ALBUQUERQUE, N.M. — The Tamarind Institute is gathering 40 years of printmaking in a retrospective rendered both personal and provocative.
Opening on Friday, Aug. 24, “Random Search: Mining the Archives of Tamarind Institute” was curated by the gallery’s first curator-in-residence, Lowery Stokes Sims.
Sims’ résumé includes curatorial roles at the Metropolitan Museum of Art, The Studio Museum in Harlem and the Museum of Arts and Design.
Both virtual and physical, the exhibition features about 25 figurative works.
“This is definitely a new perspective,” Tamarind Director Diana Gaston said, “pairing prints together that haven’t been seen together in a grouping and with a few surprises that haven’t been seen.”
New York artist Lesley Dill’s “Hummingbird Dress,” 2013, is a seven-color lithograph with the skirt folded into a kind of accordion pleat scattered with the poetry of John Milton.
“She is a sculptor as well as a printmaker,” Gaston said. “A lot of her work deals with the body through clothing.”
Dill is known for incorporating poetry excerpts into her pieces, particularly the work of Emily Dickinson.
Nigerian artist Toyin Ojih Odutola created a tribute to her brother with “Birmingham (right),” 2014, a four-color lithograph with gold leaf.
“She’s lived in the States for most of her life,” Gaston said. “Her subjects are always family or friends. She captures this kind of ephemeral moment. She’s incredibly observant. These are almost private.”
“Kansas Gold,” 2013, by Chris Pappan is a triptych of a Native American face. Pappan is of Kanza, Osage and Cheyenne River Sioux descent.
“It begins to address this kind of dual existence,” Gaston said. ” ‘Two-faced’ is one way to say it. It’s about conflicted identity, especially among the Native American population.”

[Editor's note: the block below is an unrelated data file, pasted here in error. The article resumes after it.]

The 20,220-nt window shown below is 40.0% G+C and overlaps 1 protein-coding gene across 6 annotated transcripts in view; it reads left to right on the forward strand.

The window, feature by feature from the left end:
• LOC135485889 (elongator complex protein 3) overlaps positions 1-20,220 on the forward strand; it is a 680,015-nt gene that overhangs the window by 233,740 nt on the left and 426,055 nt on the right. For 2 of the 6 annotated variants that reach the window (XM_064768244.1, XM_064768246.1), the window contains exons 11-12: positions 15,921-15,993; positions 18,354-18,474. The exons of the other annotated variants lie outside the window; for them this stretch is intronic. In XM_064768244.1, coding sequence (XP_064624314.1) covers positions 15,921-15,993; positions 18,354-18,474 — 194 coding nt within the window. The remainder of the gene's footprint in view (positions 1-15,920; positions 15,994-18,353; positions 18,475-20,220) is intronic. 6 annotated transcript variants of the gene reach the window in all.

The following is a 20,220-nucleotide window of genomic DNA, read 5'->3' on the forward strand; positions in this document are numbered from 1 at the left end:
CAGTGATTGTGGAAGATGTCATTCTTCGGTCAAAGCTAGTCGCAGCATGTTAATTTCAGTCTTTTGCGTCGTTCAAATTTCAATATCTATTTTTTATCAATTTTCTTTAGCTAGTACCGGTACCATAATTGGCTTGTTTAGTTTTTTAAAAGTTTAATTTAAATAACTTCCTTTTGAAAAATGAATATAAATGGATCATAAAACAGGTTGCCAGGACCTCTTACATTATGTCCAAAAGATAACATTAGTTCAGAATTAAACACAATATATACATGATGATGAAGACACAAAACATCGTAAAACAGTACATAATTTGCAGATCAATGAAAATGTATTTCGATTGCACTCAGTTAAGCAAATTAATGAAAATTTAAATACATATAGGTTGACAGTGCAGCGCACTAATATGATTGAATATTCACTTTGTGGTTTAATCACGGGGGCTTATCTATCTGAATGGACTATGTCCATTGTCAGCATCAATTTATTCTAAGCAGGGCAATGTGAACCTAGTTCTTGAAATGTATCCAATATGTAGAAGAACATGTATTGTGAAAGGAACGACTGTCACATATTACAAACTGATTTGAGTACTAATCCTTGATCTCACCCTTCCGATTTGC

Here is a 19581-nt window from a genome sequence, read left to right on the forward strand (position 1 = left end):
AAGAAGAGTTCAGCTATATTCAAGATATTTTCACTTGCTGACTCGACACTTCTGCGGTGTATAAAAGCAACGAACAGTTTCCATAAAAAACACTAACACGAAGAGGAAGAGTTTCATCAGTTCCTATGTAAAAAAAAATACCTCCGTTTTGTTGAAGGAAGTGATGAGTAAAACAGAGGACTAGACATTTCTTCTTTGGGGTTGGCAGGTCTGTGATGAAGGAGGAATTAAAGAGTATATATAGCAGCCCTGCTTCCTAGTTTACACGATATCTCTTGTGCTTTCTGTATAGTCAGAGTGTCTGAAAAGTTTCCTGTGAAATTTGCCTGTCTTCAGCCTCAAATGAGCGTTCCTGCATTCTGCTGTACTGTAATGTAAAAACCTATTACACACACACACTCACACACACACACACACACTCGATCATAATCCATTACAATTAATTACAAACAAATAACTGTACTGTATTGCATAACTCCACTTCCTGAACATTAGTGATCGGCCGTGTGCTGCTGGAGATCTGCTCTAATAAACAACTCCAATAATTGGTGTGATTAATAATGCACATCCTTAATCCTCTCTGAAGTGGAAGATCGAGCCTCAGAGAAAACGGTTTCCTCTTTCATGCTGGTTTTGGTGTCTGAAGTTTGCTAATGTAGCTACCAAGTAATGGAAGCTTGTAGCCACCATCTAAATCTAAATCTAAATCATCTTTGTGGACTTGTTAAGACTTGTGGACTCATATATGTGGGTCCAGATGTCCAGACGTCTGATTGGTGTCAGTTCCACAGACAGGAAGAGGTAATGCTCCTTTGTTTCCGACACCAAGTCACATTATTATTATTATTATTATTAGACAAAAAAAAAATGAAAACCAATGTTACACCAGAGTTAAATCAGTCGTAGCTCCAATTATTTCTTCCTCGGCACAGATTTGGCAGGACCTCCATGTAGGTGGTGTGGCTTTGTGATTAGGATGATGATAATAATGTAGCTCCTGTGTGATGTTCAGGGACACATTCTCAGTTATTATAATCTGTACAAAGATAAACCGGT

Robert Pruitt rewinds to the 1960s protest movements with his “People’s Party II,” 2014, a two-color lithograph.
“If you look closely, the woman has a backpack,” Gaston said. “When you look closer, you see it’s a remnant of a bicycle. There’s always something deceptive in how he looks at adornment or clothing. She looks like she’s ready to do battle.”
Fritz Scholder’s “Indian With Beaded Sash,” 1975, continues the artist’s exploration of Native stereotypes through humor. Scholder often paired ceremonially dressed Native people in contemporary settings: eating an ice cream cone or sitting in a folding chair.
“Scholder, of course, is very well-known and kind of the Andy Warhol of Native American pop,” Gaston said. “He looked at the absurdity of the way Native Americans were portrayed in the ’60s and ’70s. He was also seeing the hypocrisy with which white culture would identify them not as contemporary people but historic.”
Similarly, Corrales’ Jaune Quick-to-See Smith shows her playful side pairing naturalism (butterflies and moths) with a fashion model’s eye, a cartoon-like rabbit and a traditional Native jacket in “Eye Candy.”
“It’s ‘eye candy’ as kind of a pejorative,” Gaston said. “We refer to beautiful people as ‘eye candy.’ There’s always a trickster in her work. It can be very wry but playful at the same time.”
Tamarind founder June Wayne’s fingerprint “Visa Monday,” 1976, is downright prescient in an era of looming touch ID and iris recognition.
“If you look at it closely, there’s the suggestion of a face,” Gaston said. “It is very telling, as we’re more and more identified by our DNA. There’s definitely something ominous about it.”